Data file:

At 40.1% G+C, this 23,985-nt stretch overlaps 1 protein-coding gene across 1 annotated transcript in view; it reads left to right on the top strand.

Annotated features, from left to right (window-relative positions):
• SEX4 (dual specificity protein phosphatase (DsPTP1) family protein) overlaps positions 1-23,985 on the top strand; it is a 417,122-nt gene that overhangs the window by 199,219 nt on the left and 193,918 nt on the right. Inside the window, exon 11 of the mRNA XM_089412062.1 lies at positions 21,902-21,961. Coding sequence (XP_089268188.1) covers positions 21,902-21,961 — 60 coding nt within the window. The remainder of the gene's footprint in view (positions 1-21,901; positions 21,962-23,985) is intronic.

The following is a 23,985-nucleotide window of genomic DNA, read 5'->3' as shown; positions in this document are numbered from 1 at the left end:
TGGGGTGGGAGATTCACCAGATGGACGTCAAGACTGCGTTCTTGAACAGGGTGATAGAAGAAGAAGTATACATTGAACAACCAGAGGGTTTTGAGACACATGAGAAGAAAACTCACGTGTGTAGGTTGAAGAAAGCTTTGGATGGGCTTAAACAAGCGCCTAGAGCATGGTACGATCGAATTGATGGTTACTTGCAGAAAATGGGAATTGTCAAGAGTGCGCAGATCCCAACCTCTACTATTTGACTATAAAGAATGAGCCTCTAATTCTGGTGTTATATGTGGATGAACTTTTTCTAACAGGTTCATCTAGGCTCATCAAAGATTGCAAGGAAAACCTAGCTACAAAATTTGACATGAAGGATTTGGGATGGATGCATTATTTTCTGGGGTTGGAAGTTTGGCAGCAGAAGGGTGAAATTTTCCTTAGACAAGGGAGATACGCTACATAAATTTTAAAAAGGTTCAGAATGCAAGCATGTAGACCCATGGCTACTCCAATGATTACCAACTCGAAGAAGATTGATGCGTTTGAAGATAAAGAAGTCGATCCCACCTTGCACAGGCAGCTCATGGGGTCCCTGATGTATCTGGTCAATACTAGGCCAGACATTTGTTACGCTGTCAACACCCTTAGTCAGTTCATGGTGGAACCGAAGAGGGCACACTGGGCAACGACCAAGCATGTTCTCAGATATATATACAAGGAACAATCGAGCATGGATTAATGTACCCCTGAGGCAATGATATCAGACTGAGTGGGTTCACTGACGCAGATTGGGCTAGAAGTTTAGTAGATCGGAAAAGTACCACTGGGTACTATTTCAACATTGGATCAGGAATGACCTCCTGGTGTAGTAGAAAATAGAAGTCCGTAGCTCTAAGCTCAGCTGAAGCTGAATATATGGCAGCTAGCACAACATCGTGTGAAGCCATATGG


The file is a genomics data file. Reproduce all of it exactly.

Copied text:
At 40.1% G+C, this 23,985-nt stretch overlaps 1 protein-coding gene across 1 annotated transcript in view; it reads left to right on the top strand.

Annotated features, from left to right (window-relative positions):
• SEX4 (dual specificity protein phosphatase (DsPTP1) family protein) overlaps positions 1-23,985 on the top strand; it is a 417,122-nt gene that overhangs the window by 199,219 nt on the left and 193,918 nt on the right. Inside the window, exon 11 of the mRNA XM_089412062.1 lies at positions 21,902-21,961. Coding sequence (XP_089268188.1) covers positions 21,902-21,961 — 60 coding nt within the window. The remainder of the gene's footprint in view (positions 1-21,901; positions 21,962-23,985) is intronic.

The following is a 23,985-nucleotide window of genomic DNA, read 5'->3' as shown; positions in this document are numbered from 1 at the left end:
TGGGGTGGGAGATTCACCAGATGGACGTCAAGACTGCGTTCTTGAACAGGGTGATAGAAGAAGAAGTATACATTGAACAACCAGAGGGTTTTGAGACACATGAGAAGAAAACTCACGTGTGTAGGTTGAAGAAAGCTTTGGATGGGCTTAAACAAGCGCCTAGAGCATGGTACGATCGAATTGATGGTTACTTGCAGAAAATGGGAATTGTCAAGAGTGCGCAGATCCCAACCTCTACTATTTGACTATAAAGAATGAGCCTCTAATTCTGGTGTTATATGTGGATGAACTTTTTCTAACAGGTTCATCTAGGCTCATCAAAGATTGCAAGGAAAACCTAGCTACAAAATTTGACATGAAGGATTTGGGATGGATGCATTATTTTCTGGGGTTGGAAGTTTGGCAGCAGAAGGGTGAAATTTTCCTTAGACAAGGGAGATACGCTACATAAATTTTAAAAAGGTTCAGAATGCAAGCATGTAGACCCATGGCTACTCCAATGATTACCAACTCGAAGAAGATTGATGCGTTTGAAGATAAAGAAGTCGATCCCACCTTGCACAGGCAGCTCATGGGGTCCCTGATGTATCTGGTCAATACTAGGCCAGACATTTGTTACGCTGTCAACACCCTTAGTCAGTTCATGGTGGAACCGAAGAGGGCACACTGGGCAACGACCAAGCATGTTCTCAGATATATATACAAGGAACAATCGAGCATGGATTAATGTACCCCTGAGGCAATGATATCAGACTGAGTGGGTTCACTGACGCAGATTGGGCTAGAAGTTTAGTAGATCGGAAAAGTACCACTGGGTACTATTTCAACATTGGATCAGGAATGACCTCCTGGTGTAGTAGAAAATAGAAGTCCGTAGCTCTAAGCTCAGCTGAAGCTGAATATATGGCAGCTAGCACAACATCGTGTGAAGCCATATGG